One of the most famous channels of water in the world is one we call Shark Alley. You will hear it mentioned on numerous documentaries and one of the most common questions asked in Gansbaai is “Where is Shark Alley?” Shark Alley is situated between two islands, Dyer Island and Geyser Rock – these islands are rich in history.
Situated roughly 8.5km offshore from Gansbaai lies an island known as Dyer Island which is about 20 hectares in size. The island was originally called ‘Ilha da Fera’ (Island of wild creatures) by Portuguese seafarers in the 15th century. It later became Dyer Island when it was named after a Polynesian seaman called Samson Dyer who was first stationed on the island in 1806. Samson Dyer was mainly involved with seal harvesting, as Geyser Rock with its colony of cape fur seals, lies just adjacent to Dyer Island. However, he also collected guano (bird poop) which he sold to the mainland to use as fertiliser.
Nowadays Dyer Island is a nature reserve managed by CapeNature and has been recognised as an Important Bird Area (IBA). It is one of the most important sites for bird conservation as it is a breeding ground for endangered species such as the African penguin, bank cormorant, roseate tern and my favourite – the Cape gannet. Incredibly, the island holds 60% of the entire Cape cormorant population that is endemic to South Africa and Namibia.
Adjacent to Dyer Island is a much smaller rocky island called Geyser Rock (Local name is “robklip”- seal rock). Even though this island is only 3 hectares in size it holds AT LEAST 60,000 Cape fur seals. Interestingly, in March 1885 the Prince Port ship was making its way from Calcutta to New York when it ran aground on a reef at Geyser Rock. In 1889 storms broke the wreck up completely. The storms lifted the only remaining piece up onto Geyser Rock and the Cape fur seals now use it as a sun lounger.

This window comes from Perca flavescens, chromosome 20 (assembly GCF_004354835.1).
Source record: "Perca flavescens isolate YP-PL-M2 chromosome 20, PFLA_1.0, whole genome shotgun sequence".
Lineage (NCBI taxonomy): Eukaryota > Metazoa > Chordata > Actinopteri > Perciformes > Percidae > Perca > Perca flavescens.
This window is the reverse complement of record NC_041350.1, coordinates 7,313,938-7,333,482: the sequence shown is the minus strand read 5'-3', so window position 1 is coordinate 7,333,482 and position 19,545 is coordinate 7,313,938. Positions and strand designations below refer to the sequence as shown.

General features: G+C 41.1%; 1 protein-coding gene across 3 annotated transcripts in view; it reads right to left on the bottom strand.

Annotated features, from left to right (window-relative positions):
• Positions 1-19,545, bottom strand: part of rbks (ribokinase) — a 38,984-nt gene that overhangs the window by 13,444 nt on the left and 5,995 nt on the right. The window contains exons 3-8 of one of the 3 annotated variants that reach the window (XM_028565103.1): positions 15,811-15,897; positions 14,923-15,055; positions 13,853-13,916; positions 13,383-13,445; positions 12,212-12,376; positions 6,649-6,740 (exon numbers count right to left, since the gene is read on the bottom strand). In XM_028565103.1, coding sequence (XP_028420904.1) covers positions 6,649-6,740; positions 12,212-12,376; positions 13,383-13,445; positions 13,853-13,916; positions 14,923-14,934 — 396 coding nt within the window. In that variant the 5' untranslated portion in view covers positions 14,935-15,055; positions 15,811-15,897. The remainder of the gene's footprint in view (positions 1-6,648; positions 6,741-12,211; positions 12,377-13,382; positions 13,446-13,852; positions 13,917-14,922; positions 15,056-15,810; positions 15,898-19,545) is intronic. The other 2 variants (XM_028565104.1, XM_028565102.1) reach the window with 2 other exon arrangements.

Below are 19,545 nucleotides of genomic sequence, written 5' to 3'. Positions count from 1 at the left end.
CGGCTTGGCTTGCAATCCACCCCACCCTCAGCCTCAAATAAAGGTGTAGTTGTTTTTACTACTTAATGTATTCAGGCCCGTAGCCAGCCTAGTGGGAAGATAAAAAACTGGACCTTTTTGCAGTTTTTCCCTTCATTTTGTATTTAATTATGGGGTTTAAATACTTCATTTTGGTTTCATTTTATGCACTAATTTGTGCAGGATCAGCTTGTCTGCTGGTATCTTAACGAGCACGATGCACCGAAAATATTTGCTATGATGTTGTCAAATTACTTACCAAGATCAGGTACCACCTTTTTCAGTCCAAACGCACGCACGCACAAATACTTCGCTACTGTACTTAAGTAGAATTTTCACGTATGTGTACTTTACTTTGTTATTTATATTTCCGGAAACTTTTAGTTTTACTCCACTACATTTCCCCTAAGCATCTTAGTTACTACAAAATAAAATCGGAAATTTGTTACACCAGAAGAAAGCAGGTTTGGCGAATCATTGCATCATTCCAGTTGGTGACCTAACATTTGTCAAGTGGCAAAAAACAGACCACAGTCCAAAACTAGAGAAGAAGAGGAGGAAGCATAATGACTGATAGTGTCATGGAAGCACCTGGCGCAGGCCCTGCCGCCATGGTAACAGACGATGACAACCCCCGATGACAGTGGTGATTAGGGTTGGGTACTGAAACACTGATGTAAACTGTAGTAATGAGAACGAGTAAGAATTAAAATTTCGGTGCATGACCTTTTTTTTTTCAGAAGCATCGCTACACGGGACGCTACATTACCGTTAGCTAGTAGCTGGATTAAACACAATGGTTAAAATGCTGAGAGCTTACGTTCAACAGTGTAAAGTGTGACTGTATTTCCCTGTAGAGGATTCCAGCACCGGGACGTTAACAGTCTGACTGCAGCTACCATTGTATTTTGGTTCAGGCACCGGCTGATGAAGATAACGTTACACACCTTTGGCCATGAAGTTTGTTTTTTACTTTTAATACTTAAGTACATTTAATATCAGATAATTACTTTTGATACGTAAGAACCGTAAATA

Between Dyer Island and Geyser Rock is the most famous channel of water in the world – Shark Alley. People nowadays believe that this channel is called Shark Alley because of the amount of sharks there and the fur seals being a food source. However, the old tales suggest that the channel was actually named Shark Alley for a different reason. The two islands used to be a seal harvesting station – if you look closely, you can still see the poles that the zip lines were attached to, for transporting the seal pelts(skin) from Geyser Rock to Dyer Island. According to the old stories, when zip lining the seal pelts across the channel, great white sharks would jump out of the water and take the pelts off of the zip line! Also, when loading the pelts into boats, people with sticks had to keep pushing the sharks away – which were attracted by all the seal blood and blubber running out to sea.
This is just a glimpse into the fascinating history of Shark Alley and the surrounding Gansbaai. To learn more follow our social media pages and keep up to date with our latest blogs.